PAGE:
High pressure arrived to our south on the 9th to bring some pleasant Spring sunshine once morning mist had cleared, but it was short-lived and the Atlantic lows were back on the 11th. Although this meant a good deal of cloud, we were in a warm airstream with above-average temperatures for mid-March.
A second high pressure system arrived to the south of the UK on the 15th bringing another settled spell, but again it moved off quite quickly and we were soon back to breezy and showery weather with 12mm of rain overnight on the 21st/22nd. The only air frost of the month was during a clear spell early on the 23rd, but it was short-lived and the temperature only fell to -0.3C – the highest March minimum we have seen.
The third high pressure system of the month formed over the UK late on the 23rd, and with the centre of the high to our north we were in a dry and chilly north-easterly breeze – which rather took the edge off the warmth from the sunshine.
This high moved off east on the 28th, and March ended with a complex series of low pressure systems bringing very mild air up from the south Atlantic, with a temperature of 18.4C recorded on the 30th.
Rainfall came to 49.2mm which is close to average, so the only exceptional feature of March was the warmth – not just from the sunny spells but also the warm southerly airstreams.
We now have a solar radiation sensor on the weather station, so we can tell whether the sun is shining without looking out of the window! Live data is on the Current Weather page and when enough data has been collected we’ll add something to the archive pages as well.
There will be a break in weather updates to the site for a few hours today while work is done on the electricity supply. We hope to be back up mid-afternoon.
February was a mild and breezy month, with rainfall about average.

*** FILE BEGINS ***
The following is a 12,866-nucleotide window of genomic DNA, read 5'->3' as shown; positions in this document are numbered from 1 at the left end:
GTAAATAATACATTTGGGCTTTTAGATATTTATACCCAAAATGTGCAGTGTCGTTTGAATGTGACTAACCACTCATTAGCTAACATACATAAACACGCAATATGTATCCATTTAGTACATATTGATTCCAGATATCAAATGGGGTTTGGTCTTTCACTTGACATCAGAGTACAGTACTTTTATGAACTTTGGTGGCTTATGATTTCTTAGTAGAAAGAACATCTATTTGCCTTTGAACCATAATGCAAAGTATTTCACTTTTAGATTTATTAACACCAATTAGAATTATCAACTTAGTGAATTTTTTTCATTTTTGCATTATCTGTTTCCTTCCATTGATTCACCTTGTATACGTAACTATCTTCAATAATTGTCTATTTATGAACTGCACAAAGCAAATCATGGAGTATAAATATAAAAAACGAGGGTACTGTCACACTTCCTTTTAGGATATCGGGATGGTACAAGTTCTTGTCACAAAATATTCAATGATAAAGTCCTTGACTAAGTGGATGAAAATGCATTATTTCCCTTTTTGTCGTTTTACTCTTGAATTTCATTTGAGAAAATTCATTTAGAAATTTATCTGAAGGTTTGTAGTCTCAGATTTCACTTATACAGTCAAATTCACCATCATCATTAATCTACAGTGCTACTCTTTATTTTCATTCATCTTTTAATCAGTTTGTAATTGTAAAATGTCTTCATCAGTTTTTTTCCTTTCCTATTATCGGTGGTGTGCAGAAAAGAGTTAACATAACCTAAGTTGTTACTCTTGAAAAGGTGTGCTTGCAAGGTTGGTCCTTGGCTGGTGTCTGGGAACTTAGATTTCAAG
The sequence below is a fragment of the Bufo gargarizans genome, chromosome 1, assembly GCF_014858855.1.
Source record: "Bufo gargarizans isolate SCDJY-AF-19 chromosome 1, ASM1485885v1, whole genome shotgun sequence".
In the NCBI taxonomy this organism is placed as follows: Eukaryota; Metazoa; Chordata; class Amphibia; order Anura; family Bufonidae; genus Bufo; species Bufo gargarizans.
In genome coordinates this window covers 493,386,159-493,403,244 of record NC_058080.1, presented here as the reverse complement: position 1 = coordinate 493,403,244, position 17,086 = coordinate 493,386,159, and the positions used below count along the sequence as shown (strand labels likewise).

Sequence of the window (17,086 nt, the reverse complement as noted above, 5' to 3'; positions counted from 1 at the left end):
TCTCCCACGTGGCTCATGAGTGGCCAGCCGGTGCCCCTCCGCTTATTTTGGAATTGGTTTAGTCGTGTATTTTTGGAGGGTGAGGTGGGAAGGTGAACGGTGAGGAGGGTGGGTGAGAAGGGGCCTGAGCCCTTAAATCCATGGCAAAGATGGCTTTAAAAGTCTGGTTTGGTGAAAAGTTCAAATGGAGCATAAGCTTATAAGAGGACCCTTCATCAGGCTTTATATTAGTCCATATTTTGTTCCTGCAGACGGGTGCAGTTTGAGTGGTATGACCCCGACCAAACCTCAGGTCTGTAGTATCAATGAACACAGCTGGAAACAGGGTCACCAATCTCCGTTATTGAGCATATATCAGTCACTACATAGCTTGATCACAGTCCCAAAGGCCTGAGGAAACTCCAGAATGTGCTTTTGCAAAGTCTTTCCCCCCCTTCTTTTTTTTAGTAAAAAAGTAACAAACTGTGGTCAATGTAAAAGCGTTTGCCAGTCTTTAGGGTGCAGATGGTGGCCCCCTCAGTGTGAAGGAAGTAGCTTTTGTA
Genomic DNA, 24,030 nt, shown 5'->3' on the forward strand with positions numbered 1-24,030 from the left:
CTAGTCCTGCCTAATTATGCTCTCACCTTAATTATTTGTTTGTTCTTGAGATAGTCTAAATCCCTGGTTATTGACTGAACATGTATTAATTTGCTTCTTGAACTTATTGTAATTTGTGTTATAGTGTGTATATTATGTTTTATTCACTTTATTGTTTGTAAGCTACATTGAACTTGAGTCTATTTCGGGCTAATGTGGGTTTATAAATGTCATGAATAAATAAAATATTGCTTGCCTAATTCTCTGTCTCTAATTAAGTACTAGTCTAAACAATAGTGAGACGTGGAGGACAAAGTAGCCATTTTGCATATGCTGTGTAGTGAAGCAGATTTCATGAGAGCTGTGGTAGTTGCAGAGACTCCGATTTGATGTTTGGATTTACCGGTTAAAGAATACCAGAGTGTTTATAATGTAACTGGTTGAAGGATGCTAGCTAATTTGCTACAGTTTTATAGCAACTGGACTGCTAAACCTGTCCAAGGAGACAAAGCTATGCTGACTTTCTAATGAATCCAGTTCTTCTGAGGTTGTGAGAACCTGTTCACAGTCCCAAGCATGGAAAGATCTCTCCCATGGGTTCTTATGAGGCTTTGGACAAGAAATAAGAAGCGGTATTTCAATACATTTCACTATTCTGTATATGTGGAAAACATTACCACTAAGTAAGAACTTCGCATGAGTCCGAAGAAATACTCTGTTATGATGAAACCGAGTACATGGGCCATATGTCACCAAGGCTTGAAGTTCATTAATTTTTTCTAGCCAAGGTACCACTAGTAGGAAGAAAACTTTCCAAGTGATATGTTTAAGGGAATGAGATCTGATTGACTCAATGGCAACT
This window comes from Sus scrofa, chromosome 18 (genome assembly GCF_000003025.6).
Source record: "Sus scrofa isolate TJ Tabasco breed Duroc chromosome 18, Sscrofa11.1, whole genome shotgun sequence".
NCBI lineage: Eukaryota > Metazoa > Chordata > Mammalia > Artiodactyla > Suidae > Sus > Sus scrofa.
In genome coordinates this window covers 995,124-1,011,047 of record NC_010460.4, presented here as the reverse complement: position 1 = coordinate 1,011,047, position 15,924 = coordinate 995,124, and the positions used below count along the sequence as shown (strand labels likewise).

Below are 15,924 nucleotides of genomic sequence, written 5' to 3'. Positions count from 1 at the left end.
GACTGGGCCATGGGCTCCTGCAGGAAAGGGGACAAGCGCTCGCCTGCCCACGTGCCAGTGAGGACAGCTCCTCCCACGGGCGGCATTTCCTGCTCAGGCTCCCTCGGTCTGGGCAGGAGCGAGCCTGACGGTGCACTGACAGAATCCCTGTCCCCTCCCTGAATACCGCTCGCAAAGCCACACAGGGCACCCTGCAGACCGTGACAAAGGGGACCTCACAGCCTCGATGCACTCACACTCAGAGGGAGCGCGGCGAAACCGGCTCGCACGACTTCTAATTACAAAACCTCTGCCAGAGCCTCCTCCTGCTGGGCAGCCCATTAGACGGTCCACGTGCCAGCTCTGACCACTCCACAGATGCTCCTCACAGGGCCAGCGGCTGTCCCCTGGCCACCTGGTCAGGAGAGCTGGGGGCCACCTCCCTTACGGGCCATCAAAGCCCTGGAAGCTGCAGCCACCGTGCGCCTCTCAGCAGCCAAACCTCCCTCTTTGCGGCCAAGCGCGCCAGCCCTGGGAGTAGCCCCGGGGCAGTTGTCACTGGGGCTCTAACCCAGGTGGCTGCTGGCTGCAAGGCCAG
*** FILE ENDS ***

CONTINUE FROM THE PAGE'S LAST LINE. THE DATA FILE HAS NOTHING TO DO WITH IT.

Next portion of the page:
The month started with a procession of Atlantic lows, including a deep one which passed across northern France on the 3rd. There were wind warnings for the UK, but in the event all we saw was some heavy rain and gusty winds during the early evening – nothing out of the ordinary for February. The 5th and 6th brought the first two frosts of the month, but only just with the thermometer less than a degree below zero.
A ridge from the Azores high brought a quiet spell on the 8th with clear skies, and another air frost early on the 9th produced the lowest temperature of the month at -1.6C – quite modest for February. This was also the last air frost of the month – there were only three, and we might expect double that number in February.
The ridge soon receded, to be replaced on the 10th with high pressure over Scandinavia. This meant that some low pressure system passed south of us, initially resulting in a gentle but very cold and dry easterly breeze. The high pressure moved slowly south-west, and as it did so it drew warmer air up from the south: by the 18th daytime temperatures were into double figures.
On the 19th the high pressure moved off east and for the rest of February it was back to the Atlantic lows, including Doris on the 23rd – this system brought our highest wind speeds of the month (30kts gusting to 43kts), but it was the north of the UK which was most affected. The month ended with a good deal of unsettled weather, with hail and sleet on the 27th.
The average temperature for February was 6.8C, about a degree above normal thanks to that warm spell in the middle of the month, and total rainfall was about average at 57.6mm.
Today is the first day of meteorological spring, and the average temperature for winter 2016/17 was 6.1C, and the rainfall total was 139.8mm – both figures close to normal.